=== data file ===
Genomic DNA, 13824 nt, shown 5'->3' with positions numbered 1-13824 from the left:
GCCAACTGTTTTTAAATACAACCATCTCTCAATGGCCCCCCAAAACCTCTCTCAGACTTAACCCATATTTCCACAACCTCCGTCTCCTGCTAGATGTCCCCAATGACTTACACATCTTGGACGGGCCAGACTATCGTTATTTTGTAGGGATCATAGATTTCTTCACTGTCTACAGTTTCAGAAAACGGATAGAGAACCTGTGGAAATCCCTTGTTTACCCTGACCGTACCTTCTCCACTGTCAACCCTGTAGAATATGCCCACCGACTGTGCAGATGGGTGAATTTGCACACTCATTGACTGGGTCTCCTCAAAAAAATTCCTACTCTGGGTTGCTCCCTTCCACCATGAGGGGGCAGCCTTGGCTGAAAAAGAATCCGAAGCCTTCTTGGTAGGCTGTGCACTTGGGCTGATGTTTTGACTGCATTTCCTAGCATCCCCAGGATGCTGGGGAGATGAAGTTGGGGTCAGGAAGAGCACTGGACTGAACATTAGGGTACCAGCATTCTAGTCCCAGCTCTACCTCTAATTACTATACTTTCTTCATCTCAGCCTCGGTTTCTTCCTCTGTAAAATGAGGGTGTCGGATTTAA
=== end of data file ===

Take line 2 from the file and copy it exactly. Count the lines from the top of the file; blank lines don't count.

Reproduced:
GCCAACTGTTTTTAAATACAACCATCTCTCAATGGCCCCCCAAAACCTCTCTCAGACTTAACCCATATTTCCACAACCTCCGTCTCCTGCTAGATGTCCCCAATGACTTACACATCTTGGACGGGCCAGACTATCGTTATTTTGTAGGGATCATAGATTTCTTCACTGTCTACAGTTTCAGAAAACGGATAGAGAACCTGTGGAAATCCCTTGTTTACCCTGACCGTACCTTCTCCACTGTCAACCCTGTAGAATATGCCCACCGACTGTGCAGATGGGTGAATTTGCACACTCATTGACTGGGTCTCCTCAAAAAAATTCCTACTCTGGGTTGCTCCCTTCCACCATGAGGGGGCAGCCTTGGCTGAAAAAGAATCCGAAGCCTTCTTGGTAGGCTGTGCACTTGGGCTGATGTTTTGACTGCATTTCCTAGCATCCCCAGGATGCTGGGGAGATGAAGTTGGGGTCAGGAAGAGCACTGGACTGAACATTAGGGTACCAGCATTCTAGTCCCAGCTCTACCTCTAATTACTATACTTTCTTCATCTCAGCCTCGGTTTCTTCCTCTGTAAAATGAGGGTGTCGGATTTAA